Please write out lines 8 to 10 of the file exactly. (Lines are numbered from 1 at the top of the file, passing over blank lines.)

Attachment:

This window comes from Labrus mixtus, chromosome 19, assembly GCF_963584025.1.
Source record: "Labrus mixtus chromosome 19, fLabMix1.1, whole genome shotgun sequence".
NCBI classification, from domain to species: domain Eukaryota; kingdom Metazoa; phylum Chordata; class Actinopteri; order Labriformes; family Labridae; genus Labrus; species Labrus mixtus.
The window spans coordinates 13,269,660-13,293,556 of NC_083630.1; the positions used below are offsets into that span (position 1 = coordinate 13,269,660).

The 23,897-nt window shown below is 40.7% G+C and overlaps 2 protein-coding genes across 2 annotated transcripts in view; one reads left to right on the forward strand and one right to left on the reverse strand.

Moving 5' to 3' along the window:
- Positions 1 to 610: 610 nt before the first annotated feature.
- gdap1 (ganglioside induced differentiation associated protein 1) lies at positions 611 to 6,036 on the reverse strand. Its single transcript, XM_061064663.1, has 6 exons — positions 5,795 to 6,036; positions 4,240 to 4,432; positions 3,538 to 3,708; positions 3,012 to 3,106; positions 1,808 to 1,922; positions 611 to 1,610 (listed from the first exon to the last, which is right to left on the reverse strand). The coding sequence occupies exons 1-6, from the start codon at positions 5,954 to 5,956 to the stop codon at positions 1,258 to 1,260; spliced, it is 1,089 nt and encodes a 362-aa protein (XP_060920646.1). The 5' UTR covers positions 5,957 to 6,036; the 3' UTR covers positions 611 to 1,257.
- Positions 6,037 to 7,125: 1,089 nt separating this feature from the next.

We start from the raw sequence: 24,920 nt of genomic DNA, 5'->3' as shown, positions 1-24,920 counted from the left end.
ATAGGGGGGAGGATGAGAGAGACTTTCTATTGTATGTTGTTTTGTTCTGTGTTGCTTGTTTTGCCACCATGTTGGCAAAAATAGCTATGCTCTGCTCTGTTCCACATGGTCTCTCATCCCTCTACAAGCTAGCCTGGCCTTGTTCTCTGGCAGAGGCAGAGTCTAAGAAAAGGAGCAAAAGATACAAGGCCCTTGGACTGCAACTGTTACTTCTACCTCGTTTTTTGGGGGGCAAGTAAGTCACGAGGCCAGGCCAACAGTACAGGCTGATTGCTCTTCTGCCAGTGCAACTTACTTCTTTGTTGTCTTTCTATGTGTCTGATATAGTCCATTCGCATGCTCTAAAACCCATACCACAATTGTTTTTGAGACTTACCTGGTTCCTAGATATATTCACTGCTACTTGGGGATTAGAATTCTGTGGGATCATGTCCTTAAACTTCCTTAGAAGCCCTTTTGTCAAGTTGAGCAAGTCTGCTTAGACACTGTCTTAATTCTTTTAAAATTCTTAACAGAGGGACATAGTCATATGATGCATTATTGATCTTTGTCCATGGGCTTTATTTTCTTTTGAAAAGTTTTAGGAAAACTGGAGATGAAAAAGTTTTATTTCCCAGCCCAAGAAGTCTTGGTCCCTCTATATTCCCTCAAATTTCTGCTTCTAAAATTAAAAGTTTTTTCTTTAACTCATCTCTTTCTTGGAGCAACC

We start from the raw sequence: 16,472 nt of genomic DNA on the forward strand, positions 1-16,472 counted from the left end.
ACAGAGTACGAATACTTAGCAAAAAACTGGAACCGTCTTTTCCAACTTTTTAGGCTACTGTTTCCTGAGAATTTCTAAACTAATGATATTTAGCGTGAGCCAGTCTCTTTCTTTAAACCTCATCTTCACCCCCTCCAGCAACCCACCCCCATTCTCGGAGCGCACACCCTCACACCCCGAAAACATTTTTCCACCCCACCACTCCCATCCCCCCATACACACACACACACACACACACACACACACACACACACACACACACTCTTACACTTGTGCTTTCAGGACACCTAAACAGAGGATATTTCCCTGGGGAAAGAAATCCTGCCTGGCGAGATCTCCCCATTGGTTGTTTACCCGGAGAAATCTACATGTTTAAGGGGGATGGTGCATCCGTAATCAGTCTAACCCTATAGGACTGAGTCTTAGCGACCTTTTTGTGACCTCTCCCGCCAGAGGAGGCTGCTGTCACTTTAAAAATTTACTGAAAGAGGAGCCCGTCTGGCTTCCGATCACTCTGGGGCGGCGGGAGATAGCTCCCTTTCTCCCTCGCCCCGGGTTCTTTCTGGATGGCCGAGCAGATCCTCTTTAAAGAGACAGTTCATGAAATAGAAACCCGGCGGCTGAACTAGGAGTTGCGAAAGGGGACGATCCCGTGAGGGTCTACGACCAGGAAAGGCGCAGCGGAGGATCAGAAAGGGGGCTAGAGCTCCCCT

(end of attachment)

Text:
- gdap1 (ganglioside induced differentiation associated protein 1) lies at positions 611 to 6,036 on the reverse strand. Its single transcript, XM_061064663.1, has 6 exons — positions 5,795 to 6,036; positions 4,240 to 4,432; positions 3,538 to 3,708; positions 3,012 to 3,106; positions 1,808 to 1,922; positions 611 to 1,610 (listed from the first exon to the last, which is right to left on the reverse strand). The coding sequence occupies exons 1-6, from the start codon at positions 5,954 to 5,956 to the stop codon at positions 1,258 to 1,260; spliced, it is 1,089 nt and encodes a 362-aa protein (XP_060920646.1). The 5' UTR covers positions 5,957 to 6,036; the 3' UTR covers positions 611 to 1,257.
- Positions 6,037 to 7,125: 1,089 nt separating this feature from the next.

We start from the raw sequence: 24,920 nt of genomic DNA, 5'->3' as shown, positions 1-24,920 counted from the left end.